The Tour Take | Tour de France Stage 6
1st – Dan Martin (UAE Team Emirates)
2nd – Pierre Latour (AG2R La Mondiale) @ 0:01
3rd – Alejandro Valverde (Movistar Team) @ 0:03
Stage 6 again travelled through Brittany in France’s North-West, on a lumpy 181km route. There’s only two reasons for the TDF to visit Brittany, the Mur-de-Bretagne and the crosswinds, and today we got both. While the race didn’t have as much climbing on stage 5, it finished with two ascents of the region’s most famous hill, the Mur de Bretagne. The 2km climb averages 7% with pitches at 13%, and was covered once with 15km to go, and then the race finished at the top of the next time up.
Yellow – Greg Van Avermaet (BMC Racing)
Polka Dot – Toms Skujins (Trek - Segafredo)
Green – Peter Sagan (Bora-Hansgrohe)
White – Soren Kragh Andersen (Team Sunweb)
A five-man break established itself reasonably easily, with Fabien Grellier and Damien Gaudin of Direct Energie, Anthony Turgie of Cofidis, Laurent Pichon of Fortuneo-Samsic, and Dion Smith of Wanty-Groupe Gobert. The Kiwi Smith was after the Polka Dot Jersey, which he forfeited yesterday to Toms Skujins.
Smith won the first two KOM climbs, putting him equal on points with Skujins, but behind on countback and needing to take a point on the first ascent of the Bretagne to wear the Jersey tomorrow. That looked possible for a while, as the break found around a 7:00 gap to the peloton with 110km to go.
However, drama soon came as Quick-Step, fed up with doing all the work, turned up the pace in a section with crosswinds, and immediately split the peloton. Mass chaos ensued with Quintana, Fuglsang and Roglic all finding themselves caught by the splits. They all made it back eventually, though it took Roglic nearly 40km.
With the peloton eventually coming back together, the only real victim was the Break, who had their advantage cut to 2:00 by the 80km to go point. They held their advantage all the way to the Mur, as the peloton backed off the pace in the meantime. Smith could practically smell the KOM Jersey at this point, but by the top of the climb, the entire break was swept up. To rub it in, Skujins jumped off the front of the bunch and nicked the KOM points.
Bora set the pace to the foot of the final ascent, pulling back Jack Bauer’s failed attack over the top of the first ascent. Bora were working for their word champion Peter Sagan, believing the climb wouldn’t be too hard for him.
It was Richie Porte who took up the pacemaking on the Mur, but the first attack came from Dam Martin, who went with 1200m to go. It was a long searing attack from the Irishman, who at times appeared to be running out of gas. Pierre Latour jumped away in pursuit, but nobody could pull back Martin.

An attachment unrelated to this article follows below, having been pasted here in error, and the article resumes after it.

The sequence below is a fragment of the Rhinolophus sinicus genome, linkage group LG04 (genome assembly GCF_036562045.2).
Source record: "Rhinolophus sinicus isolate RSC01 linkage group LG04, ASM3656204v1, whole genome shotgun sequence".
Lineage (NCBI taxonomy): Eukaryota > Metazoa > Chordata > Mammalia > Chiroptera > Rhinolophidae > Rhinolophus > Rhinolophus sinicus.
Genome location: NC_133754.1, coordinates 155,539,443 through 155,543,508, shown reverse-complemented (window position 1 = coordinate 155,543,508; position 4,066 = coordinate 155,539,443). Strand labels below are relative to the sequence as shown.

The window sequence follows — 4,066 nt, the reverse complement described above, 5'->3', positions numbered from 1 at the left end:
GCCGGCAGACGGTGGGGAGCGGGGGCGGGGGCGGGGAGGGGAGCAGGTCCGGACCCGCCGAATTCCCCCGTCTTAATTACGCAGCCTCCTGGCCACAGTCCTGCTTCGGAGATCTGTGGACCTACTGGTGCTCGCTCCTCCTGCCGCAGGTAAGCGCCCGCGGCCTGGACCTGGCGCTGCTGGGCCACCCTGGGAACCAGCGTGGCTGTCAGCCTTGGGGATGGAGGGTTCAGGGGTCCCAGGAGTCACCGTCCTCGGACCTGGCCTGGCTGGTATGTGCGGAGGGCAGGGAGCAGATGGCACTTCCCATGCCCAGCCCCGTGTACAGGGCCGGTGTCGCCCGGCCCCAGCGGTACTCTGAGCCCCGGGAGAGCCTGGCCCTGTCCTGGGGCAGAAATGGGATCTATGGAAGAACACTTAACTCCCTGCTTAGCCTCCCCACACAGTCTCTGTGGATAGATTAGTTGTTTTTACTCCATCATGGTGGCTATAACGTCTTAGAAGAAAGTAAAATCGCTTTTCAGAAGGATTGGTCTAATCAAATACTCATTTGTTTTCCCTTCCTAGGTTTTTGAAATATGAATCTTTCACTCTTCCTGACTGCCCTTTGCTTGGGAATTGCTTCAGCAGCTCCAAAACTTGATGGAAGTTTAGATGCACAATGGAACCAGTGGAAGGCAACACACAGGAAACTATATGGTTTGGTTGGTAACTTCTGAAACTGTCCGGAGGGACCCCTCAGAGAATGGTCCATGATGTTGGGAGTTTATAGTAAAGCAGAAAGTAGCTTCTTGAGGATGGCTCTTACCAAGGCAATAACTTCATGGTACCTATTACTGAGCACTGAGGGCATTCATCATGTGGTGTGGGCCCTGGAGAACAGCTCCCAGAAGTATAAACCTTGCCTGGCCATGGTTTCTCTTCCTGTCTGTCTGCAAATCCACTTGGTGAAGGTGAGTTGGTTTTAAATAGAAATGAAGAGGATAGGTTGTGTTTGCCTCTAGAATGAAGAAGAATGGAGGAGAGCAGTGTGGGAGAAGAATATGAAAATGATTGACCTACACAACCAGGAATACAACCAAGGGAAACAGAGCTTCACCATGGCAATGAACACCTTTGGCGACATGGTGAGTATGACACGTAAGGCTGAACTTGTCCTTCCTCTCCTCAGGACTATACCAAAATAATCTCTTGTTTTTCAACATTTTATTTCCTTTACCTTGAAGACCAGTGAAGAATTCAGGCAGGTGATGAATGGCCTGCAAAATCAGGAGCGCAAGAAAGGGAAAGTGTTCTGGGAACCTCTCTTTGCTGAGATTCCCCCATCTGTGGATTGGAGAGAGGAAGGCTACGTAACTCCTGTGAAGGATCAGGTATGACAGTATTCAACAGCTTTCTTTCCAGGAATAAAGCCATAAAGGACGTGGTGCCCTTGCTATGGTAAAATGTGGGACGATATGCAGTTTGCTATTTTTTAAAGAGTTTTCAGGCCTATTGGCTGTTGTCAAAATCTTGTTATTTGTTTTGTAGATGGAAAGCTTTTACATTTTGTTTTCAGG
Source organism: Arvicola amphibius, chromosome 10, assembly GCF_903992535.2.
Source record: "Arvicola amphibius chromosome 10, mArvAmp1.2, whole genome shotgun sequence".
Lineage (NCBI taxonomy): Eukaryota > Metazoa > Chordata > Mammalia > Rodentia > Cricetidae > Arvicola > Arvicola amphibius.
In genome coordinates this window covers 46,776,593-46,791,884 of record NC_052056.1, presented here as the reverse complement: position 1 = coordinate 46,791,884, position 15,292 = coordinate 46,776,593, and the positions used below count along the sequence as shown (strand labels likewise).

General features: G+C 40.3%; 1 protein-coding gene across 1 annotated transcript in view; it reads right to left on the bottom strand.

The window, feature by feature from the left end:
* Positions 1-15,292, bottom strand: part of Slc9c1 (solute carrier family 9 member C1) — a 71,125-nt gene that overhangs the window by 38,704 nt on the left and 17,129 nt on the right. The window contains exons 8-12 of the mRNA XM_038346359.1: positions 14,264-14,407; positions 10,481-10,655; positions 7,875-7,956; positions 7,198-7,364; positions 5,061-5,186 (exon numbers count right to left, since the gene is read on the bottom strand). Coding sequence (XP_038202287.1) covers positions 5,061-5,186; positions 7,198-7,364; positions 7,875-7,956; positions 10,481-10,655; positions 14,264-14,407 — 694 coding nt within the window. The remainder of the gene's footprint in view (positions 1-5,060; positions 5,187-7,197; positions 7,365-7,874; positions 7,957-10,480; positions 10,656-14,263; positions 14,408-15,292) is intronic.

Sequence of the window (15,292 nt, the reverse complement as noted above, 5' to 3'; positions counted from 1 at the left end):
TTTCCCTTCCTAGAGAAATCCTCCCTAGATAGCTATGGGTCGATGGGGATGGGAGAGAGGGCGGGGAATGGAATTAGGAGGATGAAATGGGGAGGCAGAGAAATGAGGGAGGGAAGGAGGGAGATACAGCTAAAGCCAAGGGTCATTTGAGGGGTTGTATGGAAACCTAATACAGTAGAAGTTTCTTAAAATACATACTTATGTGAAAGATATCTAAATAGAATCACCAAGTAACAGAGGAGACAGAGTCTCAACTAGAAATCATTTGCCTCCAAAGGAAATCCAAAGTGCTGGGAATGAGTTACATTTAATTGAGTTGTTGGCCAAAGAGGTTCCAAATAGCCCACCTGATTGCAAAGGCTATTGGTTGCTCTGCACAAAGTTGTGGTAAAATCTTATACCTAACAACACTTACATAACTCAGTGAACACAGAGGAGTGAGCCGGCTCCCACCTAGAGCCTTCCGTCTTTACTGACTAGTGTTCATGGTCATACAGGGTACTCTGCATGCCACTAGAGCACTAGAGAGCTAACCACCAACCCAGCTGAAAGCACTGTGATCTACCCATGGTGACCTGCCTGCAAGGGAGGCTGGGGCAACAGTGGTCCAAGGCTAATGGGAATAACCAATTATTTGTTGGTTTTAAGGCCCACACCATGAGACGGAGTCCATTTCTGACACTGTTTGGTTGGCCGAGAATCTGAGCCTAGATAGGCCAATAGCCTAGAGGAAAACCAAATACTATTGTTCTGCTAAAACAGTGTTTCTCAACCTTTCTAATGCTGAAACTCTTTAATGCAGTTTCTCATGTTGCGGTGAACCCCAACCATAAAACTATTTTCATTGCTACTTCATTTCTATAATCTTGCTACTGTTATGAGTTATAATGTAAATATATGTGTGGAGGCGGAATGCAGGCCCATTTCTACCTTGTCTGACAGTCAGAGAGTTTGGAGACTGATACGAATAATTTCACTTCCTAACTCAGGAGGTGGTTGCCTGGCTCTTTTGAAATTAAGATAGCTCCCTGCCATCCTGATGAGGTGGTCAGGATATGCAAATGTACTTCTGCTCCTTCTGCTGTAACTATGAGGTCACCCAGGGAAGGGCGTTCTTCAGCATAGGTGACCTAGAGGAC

After a quiet early season, Martin's hitting good form at the right time, and he can be a force in this Tour.
11th – Richie Porte
75th – Simon Clarke
97th – Luke Durbridge
103rd – Heinrich Haussler
116th – Simon Gerrans
129th – Mat Hayman
136th – Damien Howson
141st – Rory Sutherland
146th – Michael Hepburn
158th – Mark Renshaw
The GC Men
2nd – Geraint Thomas @ 0:03
3rd – Tejay Van Garderen @ 0:05
6th – Bob Jungels @ 0:18
7th – Rigoberto Uran @ 0:45
8th – Alejandro Valverde @ 0:51
9th – Rafael Majka @ 0:52
10th – Jakob Fuglsang @ 0:53
11th – Richie Porte @ 0:53
12th – Mikel Landa @ 0:55
13th – Adam Yates @ 1:02
14th – Chris Froome @ 1:02
16th – Vincenzo Nibali @ 1:08
17th – Primoz Roglic @ 1:17
18th – Bauke Mollema 1:18
15th – Tom Dumoulin @ 1:23
20th – Steven Kruiswijk @ 1:26
21st – Damien Martin @ 1:27
22nd – Egan Bernal @ 1:30
23rd – Romain Bardet @ 1:45
24th – Warren Barguil @ 1:57
25th – Ilnur Zakarin @ 2:02
26th – Domenico Pozzovivo @ 2:08
27th – Nairo Quintana @ 2:10
The Movers and Shakers
Romain Bardet and Tom Dumoulin were the big casualties; both punctured with around 5km to go. Bardet initially got back into the bunch, thanks to a quick teammate. But a kilometre from the line, he was out the rear of the bunch, clearly paying for his effort to get back in. He lost 31 seconds in the end. Dumoulin’s puncture was more costly. He never made it back into the bunch, and his time trialling skills weren’t enough to get him back into the bunch, and he lost 53 seconds. To make things even worse, he was penalised 20 seconds after the stage for drafting his team car.
It wasn’t the sort of finish to really test the contenders, so it’s hard to say if anyone looked weak, but Richie Porte looked super strong. It was the Tasmanian who rode the front of the peloton for nearly the whole Mur, looking super strong.
Defending champ and Chris Froome lost 8 seconds, the punchy finish clearly not to his liking. A few other men lost small time too; Rigoberto Uran lost 11 seconds, Steven Kruijswijk lost 12 seconds, as did Ilnur Zakarin.
Primoz Roglic was lucky not to lose time in the crosswinds earlier in the day; he was poorly placed when Quick-Step picked the pace up, and was 90 seconds back from the peloton at one point. He ended up showing his strength and placing 10th at the finish, but as a first time GC rider, he’s not yet doing the simple things like riding at the front.
The Next Stage
Stage 7 is the longest of the race at 231km, and it’s going to feel like it too. There’s one categorized climb in the stage, a Category 4 climb coming in the middle of the stage, but it’s pretty flat otherwise. If you’re still awake by the end, it should be a hectic sprint though. There are three roundabouts in the final 5km, including one where they’ll turn with 2km to go, before heading downhill and hitting a big left-hander with 1200m to go. It will again be an uphill sprint, as the final 600m rise at 3%.
We’re picking Fernando Gaviria to win. The Colombian has won all the sprints he’s been present for so far, and that shouldn’t change here.
See you back at the social club,